Gov. Phil Murphy today nominated Fabiana Pierre-Louis to serve as an Associate Justice to the New Jersey Supreme Court. If confirmed by the Senate, she would be the first black woman to serve on the state’s highest court.
Murphy said at a press conference this morning the choice of Pierre-Louis was not made because of the current national discussion around race and systemic bias, adding that the search process for a Supreme Court Justice took many months.
However, he did say that “given the challenges which are being brought to the forefront of our society, and the questions which will undoubtedly rise to reach our Supreme Court – core issues of socioeconomic equality and equity – there is no better meeting of an individual and the times.”
Pierre-Louis would assume the seat of Associate Justice Walter Timpone, who will reach the mandatory retirement age of 70 in November. She also would assume the seat of former Justice John Wallace, the state’s second African-American justice for whom Pierre-Louis clerked for after she graduated from Rutgers Law School in Camden.
“I gained a phenomenal mentor in Justice Wallace,” Pierre-Louis said at this morning’s conference. “Never could I have imagined to be nominated to the same seat he once occupied.”
She said it is humbling to be nominated to the New Jersey Supreme Court, adding, “I am beyond excited and enthusiastic at the opportunity to continue the proud tradition of the Supreme Court’s commitment to justice, equality and fairness. I have spent the majority of my career in public service and I look forward to returning to the important work of serving the people of New Jersey.”
Speaking of her qualifications, Murphy said, “Fabiana brings with her a sharp legal mind and a perspective which will be greatly beneficial to the proceedings of our Supreme Court.”
Raised in Irvington, Pierre-Louis received her bachelor’s degree from Rutgers University-New Brunswick. She then proceeded to graduate from Rutgers Law School-Camden with high honors.
She is currently a partner in the Cherry Hill office of Montgomery, McCracken, Walker & Rhoads, where she is part of the White Collar and Government Investigations practice group. She worked at the same firm as an associate in her first three years out of law school, until 2010.
Afterwards, she served in the United States Attorney’s Office for the District of New Jersey for nine years, working in each of the District’s three offices, in Newark, Trenton and Camden.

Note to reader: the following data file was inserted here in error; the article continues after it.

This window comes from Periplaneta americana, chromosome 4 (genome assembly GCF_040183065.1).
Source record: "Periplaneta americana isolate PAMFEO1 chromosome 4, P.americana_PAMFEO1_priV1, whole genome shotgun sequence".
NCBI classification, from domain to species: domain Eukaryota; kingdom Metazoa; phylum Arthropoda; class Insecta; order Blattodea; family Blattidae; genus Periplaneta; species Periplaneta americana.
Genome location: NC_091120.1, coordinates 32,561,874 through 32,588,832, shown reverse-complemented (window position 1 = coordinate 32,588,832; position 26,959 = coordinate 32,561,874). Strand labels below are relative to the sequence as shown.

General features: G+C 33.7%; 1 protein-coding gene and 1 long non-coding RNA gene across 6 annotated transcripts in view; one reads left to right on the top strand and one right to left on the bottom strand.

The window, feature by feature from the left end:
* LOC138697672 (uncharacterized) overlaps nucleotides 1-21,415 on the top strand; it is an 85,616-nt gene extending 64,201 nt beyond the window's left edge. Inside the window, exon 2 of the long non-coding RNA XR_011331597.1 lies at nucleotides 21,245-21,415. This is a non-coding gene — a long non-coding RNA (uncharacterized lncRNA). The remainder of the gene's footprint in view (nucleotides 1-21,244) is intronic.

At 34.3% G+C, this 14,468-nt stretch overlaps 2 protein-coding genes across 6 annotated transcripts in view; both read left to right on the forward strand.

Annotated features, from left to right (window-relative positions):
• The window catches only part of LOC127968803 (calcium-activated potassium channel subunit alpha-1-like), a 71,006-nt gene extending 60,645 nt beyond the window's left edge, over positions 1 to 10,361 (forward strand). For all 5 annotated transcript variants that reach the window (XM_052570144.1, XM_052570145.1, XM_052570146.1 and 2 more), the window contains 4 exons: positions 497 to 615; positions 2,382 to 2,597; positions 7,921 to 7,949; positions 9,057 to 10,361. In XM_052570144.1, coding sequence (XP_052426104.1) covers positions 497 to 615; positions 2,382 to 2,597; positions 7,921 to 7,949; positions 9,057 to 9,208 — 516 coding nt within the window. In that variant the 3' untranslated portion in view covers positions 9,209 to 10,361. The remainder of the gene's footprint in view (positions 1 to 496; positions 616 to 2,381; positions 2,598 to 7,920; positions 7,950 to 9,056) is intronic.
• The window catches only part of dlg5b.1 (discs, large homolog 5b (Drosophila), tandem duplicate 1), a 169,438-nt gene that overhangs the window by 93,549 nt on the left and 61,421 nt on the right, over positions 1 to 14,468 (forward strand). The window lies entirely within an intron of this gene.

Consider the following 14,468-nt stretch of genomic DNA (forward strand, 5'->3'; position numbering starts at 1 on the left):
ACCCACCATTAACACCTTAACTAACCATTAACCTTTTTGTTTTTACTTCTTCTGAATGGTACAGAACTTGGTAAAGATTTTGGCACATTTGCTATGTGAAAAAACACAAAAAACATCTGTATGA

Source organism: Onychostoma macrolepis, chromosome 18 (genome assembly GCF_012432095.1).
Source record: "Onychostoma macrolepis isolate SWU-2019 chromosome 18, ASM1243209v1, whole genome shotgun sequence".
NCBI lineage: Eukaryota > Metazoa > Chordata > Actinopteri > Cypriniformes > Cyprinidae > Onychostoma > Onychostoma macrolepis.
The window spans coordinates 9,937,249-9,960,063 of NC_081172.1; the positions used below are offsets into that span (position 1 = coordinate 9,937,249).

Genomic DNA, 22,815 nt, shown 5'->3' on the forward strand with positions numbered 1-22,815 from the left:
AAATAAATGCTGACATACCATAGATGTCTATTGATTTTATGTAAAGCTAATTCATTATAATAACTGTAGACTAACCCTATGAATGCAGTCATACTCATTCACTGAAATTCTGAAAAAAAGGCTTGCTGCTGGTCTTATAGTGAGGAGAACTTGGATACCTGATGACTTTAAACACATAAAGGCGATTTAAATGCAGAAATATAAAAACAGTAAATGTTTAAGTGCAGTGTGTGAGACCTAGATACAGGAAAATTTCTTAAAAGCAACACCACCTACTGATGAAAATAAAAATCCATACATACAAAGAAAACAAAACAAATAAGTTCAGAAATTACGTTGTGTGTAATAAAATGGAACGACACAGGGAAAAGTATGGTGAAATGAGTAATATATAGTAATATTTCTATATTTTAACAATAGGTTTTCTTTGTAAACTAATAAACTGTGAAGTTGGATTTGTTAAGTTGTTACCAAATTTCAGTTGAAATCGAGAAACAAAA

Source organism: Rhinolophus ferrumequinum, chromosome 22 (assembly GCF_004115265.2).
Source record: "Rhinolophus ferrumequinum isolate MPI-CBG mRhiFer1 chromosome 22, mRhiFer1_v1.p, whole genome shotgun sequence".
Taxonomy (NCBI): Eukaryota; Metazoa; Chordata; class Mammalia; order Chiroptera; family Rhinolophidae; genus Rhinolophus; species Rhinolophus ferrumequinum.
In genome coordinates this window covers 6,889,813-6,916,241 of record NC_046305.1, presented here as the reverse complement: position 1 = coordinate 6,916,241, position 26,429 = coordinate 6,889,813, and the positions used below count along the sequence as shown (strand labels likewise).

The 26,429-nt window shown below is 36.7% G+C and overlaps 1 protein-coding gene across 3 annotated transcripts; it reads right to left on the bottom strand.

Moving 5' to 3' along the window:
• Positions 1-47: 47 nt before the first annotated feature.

In 2016, she was appointed Attorney-in-Charge of the Trenton office, the first woman of color to ever hold that position. Then in 2018, she was appointed Attorney-in-Charge of the Camden office, again the first woman of color to hold that position.
In addition to overseeing the work of the attorneys in Trenton and Camden, Pierre-Louis investigated and prosecuted her own cases, including those dealing with public corruption, defense contracting fraud and national security, narcotics offenses, child sexual exploitation, and allegations of racial bias by law enforcement.
In Trenton, she played a central role in the creation of the Trenton Reentry Court, which provides additional assistance to recently released federal offenders to further aid their reentry into society.
“As a federal prosecutor, my goal was always to see that justice was done. I also understood the importance of making sure that individuals who served time in prisons should also have the opportunity and ability to succeed in life after prison. That is why I was extremely proud to be part of the creation of the Trenton Reentry Court in the district,” she said.
The daughter of Haitian immigrants, Pierre-Louis, who is fluent in Haitian Creole, said her parents “came from Haiti with not much more than the clothes on their backs and the American dream in their hearts. They have achieved that dream beyond measures because my life is certainly not representative of the traditional trajectory of someone who would one day be nominated to sit on the Supreme Court of New Jersey. … Standing here today, I know I have truly lived and continue to live the American dream my parents were in search of.”
Lt. Governor Sheila Oliver, in light of the national social unrest the nation has been experiencing since the death of George Floyd at the hands of a Minneapolis police officer, commented, “With everything going on in the world around us, I have had no reason to smile recently. Today, I cannot stop smiling. … Across the country there are 33 states that do not have a woman of color on their highest court. Sadly, New Jersey – for all of our professed progressive values – has stood among those 33. I cannot wait to see us leave that list with Fabiana’s confirmation. … She is proof of what is possible when one cannot limit themselves to what others think they can do because of their station in life, but what they themselves think they can do. Fabiana has proved that with her career.”
Among her many affiliations, Pierre-Louis is a board member of the Rutgers Law School-Camden Alumni Association and a trustee with the Association of the Federal Bar of New Jersey. She is a prior board member of the Haitian American Lawyers Association of New Jersey, and a member of the Garden State Bar Association, and the Association of Black Women Lawyers of New Jersey, among others.
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